In warning for Trump, Democrat claims too-close-to-call Pennsylvania vote

From Reuters - March 14, 2018

CANONSBURG, Pa. (Reuters) - The Democrat candidate claimed a congressional election in a Republican heartland in Pennsylvania, as a vote seen as a referendum on Donald Trumps performance as president remained officially too close to call early on Wednesday.

In an ominous sign for Republicans eight months before national midterm elections, official results with all ballots from voting booths counted showed moderate Democrat Conor Lamb leading conservative Republican Rick Saccone by a fraction of a percentage point.

Trump won the Pennsylvania 18th Congressional District that they are contesting by almost 20 points in the 2016 presidential election.

With TV networks, which often call U.S. elections, yet to predict a winner, officials were continuing to count several hundred absentee ballots to try to determine the result.

Democratic sources said that, once those ballots were included, they expected Lamb to have won the election by more than 400 votes.

It took a little longer than we thought but we did it. You did it, Lamb, a U.S. Marines veteran, told cheering supporters late on Tuesday.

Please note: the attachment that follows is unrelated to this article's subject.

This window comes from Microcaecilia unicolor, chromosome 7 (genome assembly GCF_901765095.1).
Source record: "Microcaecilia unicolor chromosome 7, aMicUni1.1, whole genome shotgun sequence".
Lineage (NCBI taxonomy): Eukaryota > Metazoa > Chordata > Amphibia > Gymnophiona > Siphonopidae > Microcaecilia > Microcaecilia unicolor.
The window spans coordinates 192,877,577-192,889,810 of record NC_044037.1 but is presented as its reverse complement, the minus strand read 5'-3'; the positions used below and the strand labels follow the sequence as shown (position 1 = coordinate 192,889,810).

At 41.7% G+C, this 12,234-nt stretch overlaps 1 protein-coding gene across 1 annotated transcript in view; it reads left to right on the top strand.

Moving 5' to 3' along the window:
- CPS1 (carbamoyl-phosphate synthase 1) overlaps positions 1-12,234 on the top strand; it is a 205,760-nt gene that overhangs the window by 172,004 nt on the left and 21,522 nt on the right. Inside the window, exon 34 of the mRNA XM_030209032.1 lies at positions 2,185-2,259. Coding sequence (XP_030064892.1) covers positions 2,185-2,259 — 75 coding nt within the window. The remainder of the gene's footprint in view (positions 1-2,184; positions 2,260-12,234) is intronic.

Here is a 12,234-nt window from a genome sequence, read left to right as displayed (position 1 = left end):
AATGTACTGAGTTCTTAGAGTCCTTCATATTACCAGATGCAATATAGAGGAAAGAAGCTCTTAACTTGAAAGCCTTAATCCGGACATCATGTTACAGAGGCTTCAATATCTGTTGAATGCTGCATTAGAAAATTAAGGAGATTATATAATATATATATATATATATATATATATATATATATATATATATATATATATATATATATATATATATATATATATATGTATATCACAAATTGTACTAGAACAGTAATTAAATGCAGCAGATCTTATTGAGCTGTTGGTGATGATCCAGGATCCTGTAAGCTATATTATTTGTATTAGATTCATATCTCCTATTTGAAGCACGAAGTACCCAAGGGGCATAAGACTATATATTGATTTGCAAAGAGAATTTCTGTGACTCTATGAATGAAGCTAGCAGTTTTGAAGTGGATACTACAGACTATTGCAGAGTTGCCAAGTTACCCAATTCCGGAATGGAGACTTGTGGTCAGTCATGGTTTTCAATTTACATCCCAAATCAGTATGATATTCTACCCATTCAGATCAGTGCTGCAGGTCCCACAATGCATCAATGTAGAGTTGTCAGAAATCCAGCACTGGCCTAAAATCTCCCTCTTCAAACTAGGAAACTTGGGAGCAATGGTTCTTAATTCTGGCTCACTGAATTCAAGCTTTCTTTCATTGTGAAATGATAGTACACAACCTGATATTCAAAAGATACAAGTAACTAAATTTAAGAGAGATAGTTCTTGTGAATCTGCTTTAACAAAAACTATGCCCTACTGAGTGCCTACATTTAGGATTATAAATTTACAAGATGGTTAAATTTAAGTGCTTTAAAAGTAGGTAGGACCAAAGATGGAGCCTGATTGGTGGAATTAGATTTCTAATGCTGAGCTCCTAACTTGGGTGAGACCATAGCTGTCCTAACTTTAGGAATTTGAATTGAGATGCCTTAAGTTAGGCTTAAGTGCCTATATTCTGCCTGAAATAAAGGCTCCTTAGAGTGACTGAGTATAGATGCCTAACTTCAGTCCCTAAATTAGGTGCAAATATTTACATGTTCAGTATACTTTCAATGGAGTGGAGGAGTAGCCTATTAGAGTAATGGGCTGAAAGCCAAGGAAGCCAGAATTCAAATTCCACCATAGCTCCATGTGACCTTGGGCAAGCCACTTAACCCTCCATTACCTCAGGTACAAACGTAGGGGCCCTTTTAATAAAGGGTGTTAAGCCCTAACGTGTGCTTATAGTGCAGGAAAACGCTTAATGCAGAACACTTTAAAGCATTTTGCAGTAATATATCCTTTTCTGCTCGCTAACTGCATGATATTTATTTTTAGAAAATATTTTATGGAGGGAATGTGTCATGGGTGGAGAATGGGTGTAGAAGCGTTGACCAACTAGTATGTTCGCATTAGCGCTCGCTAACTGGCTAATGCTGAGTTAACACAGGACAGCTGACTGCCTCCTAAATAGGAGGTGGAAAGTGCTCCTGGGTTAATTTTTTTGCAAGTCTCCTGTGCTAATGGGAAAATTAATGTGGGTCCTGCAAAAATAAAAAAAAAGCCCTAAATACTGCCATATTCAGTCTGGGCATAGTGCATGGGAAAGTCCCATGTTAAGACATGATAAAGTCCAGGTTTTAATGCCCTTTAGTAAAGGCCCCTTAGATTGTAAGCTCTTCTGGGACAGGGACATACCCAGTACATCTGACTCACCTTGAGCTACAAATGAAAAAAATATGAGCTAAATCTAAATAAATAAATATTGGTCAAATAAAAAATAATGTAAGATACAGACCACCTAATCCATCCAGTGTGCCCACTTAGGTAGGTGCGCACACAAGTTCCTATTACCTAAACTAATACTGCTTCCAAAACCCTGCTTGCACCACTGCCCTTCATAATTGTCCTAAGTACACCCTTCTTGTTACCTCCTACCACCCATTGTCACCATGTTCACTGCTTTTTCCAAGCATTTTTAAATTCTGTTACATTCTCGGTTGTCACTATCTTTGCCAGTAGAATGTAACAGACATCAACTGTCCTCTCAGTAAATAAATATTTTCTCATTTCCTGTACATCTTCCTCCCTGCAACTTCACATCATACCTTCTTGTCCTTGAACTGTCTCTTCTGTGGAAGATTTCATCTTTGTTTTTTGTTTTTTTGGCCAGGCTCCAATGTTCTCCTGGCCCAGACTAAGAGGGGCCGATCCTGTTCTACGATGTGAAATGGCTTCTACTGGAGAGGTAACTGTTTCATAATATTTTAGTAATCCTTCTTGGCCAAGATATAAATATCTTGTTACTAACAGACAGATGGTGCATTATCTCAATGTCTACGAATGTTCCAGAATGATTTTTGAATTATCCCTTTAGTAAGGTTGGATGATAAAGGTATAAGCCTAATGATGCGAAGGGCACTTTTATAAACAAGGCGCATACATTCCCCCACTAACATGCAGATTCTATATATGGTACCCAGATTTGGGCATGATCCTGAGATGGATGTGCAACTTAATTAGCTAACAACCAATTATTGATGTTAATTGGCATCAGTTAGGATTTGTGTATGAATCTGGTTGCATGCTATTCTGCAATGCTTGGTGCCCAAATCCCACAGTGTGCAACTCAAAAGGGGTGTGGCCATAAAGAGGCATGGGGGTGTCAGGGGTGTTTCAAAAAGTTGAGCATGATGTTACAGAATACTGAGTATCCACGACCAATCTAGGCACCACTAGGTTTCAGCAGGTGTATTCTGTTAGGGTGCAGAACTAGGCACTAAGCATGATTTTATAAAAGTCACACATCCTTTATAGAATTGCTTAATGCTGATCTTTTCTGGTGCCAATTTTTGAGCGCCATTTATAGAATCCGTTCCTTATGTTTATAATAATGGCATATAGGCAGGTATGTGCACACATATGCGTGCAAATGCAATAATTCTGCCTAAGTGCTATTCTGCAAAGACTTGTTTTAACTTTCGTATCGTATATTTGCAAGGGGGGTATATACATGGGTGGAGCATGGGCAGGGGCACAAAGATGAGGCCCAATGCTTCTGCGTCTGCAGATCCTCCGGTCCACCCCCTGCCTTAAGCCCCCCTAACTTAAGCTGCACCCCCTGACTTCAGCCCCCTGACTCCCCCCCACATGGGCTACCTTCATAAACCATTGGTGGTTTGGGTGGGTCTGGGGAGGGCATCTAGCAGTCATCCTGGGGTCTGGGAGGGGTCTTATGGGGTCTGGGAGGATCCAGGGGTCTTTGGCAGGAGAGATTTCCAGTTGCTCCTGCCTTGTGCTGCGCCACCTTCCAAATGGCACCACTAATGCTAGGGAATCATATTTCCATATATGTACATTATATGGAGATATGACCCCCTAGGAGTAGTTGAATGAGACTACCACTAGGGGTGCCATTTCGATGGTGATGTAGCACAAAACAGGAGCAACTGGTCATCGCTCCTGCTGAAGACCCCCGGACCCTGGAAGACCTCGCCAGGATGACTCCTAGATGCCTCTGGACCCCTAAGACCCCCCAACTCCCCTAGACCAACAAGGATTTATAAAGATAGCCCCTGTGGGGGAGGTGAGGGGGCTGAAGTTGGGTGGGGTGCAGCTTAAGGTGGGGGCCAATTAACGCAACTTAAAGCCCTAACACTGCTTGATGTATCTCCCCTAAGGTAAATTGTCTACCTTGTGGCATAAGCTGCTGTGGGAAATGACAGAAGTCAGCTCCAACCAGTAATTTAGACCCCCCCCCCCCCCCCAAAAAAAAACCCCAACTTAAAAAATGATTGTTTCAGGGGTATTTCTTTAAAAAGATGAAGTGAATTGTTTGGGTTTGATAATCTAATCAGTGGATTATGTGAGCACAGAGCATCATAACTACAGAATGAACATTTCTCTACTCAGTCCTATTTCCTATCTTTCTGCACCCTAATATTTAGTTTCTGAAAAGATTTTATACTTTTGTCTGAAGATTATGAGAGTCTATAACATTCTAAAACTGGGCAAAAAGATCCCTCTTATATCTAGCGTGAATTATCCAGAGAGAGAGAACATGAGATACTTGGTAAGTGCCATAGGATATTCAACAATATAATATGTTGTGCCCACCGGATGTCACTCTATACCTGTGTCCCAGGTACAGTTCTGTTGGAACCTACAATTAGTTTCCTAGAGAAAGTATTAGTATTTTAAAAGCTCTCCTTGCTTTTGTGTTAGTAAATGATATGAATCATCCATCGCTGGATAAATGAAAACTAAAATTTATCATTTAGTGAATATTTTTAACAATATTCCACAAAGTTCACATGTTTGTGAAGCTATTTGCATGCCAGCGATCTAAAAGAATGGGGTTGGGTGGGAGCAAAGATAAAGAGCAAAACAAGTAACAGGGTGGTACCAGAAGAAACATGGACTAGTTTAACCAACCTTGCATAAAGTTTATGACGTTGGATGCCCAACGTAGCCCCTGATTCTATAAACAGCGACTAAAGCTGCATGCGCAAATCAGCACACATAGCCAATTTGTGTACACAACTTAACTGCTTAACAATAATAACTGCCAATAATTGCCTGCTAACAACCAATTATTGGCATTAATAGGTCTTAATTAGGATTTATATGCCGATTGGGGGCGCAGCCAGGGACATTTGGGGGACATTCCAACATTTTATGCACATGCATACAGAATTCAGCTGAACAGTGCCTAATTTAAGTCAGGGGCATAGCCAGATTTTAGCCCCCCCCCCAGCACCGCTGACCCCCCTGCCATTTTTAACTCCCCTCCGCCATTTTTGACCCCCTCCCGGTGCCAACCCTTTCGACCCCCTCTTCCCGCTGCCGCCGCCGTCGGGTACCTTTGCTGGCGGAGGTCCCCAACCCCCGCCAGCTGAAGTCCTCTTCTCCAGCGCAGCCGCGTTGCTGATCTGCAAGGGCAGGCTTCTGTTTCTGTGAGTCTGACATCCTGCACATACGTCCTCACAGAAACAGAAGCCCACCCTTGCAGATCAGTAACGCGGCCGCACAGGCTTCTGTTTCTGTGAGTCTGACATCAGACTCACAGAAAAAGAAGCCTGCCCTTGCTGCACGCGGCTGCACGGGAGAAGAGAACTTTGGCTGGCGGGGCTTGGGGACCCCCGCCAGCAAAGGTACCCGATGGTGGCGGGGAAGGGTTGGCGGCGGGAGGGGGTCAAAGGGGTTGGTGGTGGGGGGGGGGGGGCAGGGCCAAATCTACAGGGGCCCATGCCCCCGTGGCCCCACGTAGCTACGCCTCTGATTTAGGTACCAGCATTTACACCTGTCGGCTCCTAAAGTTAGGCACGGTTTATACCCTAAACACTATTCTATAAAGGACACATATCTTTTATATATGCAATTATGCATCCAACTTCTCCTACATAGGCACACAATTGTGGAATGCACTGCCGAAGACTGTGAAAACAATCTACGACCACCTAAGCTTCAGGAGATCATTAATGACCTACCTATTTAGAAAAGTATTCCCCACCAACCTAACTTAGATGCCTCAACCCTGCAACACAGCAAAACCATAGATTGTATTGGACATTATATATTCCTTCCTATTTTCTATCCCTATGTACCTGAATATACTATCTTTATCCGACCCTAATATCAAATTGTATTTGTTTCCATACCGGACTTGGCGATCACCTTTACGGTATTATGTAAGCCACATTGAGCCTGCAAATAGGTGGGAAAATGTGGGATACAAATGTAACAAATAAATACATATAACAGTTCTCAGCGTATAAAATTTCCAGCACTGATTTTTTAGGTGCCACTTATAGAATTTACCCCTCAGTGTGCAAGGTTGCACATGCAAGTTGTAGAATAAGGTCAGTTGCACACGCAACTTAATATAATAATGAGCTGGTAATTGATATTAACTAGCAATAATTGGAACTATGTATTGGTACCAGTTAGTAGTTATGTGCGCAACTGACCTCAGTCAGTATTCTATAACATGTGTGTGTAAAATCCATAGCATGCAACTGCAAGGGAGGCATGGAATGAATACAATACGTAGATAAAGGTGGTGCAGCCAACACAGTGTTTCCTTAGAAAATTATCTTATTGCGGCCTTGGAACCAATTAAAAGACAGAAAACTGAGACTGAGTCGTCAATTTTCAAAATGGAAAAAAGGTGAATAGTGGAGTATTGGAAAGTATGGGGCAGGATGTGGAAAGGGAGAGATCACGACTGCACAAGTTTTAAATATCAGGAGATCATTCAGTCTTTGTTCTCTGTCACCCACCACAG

Speaking before Lamb claimed victory, Saccone - who has described himself as Trump before Trump was Trump - said the contest was not yet over.

Were going to fight all the way to the end. You know I never give up, the 60-year-old state told supporters.


The strong showing by Lamb, 33, seems certain to buoy Democrats nationally as they seek to win control of the U.S. House of Representatives from Republicans in the November elections.

Republican dominance had been so strong in the district, a patchwork of small towns, farms and Pittsburgh suburbs, that Democrats ran no candidates in the previous two U.S. House elections here. Lambs image as a moderate seemed to have worked in his favor.

Saccone led the race by more than 10 percentage points in January.

But Lamb, a pro-gun Democrat with strong backing from unions, surged in polls as Democratic voters sensed a chance to show their opposition to Trump.



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